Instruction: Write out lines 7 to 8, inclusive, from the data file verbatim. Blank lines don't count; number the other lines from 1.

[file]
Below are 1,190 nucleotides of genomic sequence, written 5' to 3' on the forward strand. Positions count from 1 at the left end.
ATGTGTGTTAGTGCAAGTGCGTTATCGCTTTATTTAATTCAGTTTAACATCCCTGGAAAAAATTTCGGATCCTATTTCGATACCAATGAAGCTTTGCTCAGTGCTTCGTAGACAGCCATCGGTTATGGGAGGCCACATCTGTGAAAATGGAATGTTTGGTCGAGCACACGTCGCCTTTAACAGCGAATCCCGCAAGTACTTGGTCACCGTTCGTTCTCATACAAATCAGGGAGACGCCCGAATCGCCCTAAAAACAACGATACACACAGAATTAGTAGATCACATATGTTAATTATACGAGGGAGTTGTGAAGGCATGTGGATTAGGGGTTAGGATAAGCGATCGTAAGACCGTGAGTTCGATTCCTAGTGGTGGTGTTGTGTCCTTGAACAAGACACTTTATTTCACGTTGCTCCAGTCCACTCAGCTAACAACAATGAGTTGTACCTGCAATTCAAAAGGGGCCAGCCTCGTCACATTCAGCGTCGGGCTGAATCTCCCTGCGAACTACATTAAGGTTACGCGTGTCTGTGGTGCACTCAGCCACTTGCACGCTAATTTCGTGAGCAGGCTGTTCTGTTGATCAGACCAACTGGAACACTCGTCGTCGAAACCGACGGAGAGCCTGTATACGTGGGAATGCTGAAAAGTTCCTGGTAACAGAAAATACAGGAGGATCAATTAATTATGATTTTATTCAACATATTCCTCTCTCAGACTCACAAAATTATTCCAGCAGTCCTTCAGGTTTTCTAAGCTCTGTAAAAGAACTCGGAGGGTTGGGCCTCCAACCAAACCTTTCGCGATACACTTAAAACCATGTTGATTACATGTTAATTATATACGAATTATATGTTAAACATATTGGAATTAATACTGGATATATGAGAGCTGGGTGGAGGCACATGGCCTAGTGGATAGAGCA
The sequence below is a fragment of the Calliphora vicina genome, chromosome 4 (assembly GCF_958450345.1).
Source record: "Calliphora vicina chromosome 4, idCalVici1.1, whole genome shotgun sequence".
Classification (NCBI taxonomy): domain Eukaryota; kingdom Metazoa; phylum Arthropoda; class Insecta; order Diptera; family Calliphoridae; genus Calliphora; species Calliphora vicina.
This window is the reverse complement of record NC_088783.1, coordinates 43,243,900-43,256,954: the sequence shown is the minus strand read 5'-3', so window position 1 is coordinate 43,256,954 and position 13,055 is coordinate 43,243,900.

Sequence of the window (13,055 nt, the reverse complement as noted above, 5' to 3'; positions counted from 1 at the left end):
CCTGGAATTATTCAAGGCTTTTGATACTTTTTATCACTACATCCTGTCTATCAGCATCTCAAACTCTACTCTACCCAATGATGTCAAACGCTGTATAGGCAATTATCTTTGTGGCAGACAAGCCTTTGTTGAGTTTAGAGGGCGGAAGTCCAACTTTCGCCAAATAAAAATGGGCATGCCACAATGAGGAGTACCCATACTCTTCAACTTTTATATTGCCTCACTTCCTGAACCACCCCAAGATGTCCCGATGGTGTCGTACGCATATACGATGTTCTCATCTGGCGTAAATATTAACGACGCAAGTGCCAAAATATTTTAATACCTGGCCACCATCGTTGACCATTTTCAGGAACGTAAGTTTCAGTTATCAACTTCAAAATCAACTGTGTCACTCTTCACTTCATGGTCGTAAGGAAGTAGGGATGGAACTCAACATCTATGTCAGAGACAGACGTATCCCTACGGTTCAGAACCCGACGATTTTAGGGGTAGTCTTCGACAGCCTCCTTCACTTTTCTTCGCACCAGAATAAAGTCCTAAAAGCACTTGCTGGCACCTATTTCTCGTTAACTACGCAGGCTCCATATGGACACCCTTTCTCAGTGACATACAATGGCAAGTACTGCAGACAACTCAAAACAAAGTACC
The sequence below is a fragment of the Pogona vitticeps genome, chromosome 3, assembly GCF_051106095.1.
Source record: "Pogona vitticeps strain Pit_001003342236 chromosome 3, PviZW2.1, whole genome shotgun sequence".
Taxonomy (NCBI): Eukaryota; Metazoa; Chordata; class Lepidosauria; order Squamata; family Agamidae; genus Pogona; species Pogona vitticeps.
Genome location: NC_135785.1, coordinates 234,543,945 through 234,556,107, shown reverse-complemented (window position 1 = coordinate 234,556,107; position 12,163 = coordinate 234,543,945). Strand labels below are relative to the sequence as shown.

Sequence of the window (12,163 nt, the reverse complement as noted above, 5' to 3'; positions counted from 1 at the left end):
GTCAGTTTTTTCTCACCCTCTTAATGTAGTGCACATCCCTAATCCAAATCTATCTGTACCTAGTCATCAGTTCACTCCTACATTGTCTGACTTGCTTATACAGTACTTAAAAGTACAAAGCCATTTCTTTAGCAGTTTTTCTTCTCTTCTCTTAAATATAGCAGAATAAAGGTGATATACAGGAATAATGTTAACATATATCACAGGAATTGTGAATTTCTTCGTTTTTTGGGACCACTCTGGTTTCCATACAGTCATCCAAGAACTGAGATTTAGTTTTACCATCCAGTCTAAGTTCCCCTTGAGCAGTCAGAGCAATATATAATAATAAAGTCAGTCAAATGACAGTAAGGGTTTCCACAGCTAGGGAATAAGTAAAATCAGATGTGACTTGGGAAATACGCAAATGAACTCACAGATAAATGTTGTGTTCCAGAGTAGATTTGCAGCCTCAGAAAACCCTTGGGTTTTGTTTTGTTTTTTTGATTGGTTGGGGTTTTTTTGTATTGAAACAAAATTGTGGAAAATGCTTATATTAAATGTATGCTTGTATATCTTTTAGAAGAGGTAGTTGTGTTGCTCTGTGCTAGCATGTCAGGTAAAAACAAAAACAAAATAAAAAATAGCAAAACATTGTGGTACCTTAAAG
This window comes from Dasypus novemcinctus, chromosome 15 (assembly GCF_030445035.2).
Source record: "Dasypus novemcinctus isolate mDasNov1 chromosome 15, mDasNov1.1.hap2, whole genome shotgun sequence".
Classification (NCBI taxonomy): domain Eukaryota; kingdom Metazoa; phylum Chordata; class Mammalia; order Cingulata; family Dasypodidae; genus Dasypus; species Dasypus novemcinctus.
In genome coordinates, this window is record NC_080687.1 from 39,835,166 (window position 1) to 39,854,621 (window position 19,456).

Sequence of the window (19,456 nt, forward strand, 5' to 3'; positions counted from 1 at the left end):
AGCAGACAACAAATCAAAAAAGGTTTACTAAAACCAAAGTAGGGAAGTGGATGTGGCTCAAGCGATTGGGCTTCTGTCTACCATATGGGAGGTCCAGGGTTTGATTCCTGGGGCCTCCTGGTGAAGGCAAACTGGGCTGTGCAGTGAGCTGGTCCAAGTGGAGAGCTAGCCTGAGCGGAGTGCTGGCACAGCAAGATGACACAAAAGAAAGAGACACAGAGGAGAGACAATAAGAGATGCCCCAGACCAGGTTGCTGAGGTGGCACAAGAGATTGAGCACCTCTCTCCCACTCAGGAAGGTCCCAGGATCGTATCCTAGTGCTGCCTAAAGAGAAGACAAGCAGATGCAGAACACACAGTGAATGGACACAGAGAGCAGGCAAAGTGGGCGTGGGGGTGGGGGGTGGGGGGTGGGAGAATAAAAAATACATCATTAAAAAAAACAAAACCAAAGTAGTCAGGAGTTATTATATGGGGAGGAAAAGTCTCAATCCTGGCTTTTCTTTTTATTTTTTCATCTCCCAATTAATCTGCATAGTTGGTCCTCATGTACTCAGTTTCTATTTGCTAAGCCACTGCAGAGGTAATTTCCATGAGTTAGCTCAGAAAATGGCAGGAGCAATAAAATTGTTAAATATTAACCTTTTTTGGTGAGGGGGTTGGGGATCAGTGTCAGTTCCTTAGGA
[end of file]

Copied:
Sequence of the window (13,055 nt, the reverse complement as noted above, 5' to 3'; positions counted from 1 at the left end):
CCTGGAATTATTCAAGGCTTTTGATACTTTTTATCACTACATCCTGTCTATCAGCATCTCAAACTCTACTCTACCCAATGATGTCAAACGCTGTATAGGCAATTATCTTTGTGGCAGACAAGCCTTTGTTGAGTTTAGAGGGCGGAAGTCCAACTTTCGCCAAATAAAAATGGGCATGCCACAATGAGGAGTACCCATACTCTTCAACTTTTATATTGCCTCACTTCCTGAACCACCCCAAGATGTCCCGATGGTGTCGTACGCATATACGATGTTCTCATCTGGCGTAAATATTAACGACGCAAGTGCCAAAATATTTTAATACCTGGCCACCATCGTTGACCATTTTCAGGAACGTAAGTTTCAGTTATCAACTTCAAAATCAACTGTGTCACTCTTCACTTCATGGTCGTAAGGAAGTAGGGATGGAACTCAACATCTATGTCAGAGACAGACGTATCCCTACGGTTCAGAACCCGACGATTTTAGGGGTAGTCTTCGACAGCCTCCTTCACTTTTCTTCGCACCAGAATAAAGTCCTAAAAGCACTTGCTGGCACCTATTTCTCGTTAACTACGCAGGCTCCATATGGACACCCTTTCTCAGTGACATACAATGGCAAGTACTGCAGACAACTCAAAACAAAGTACC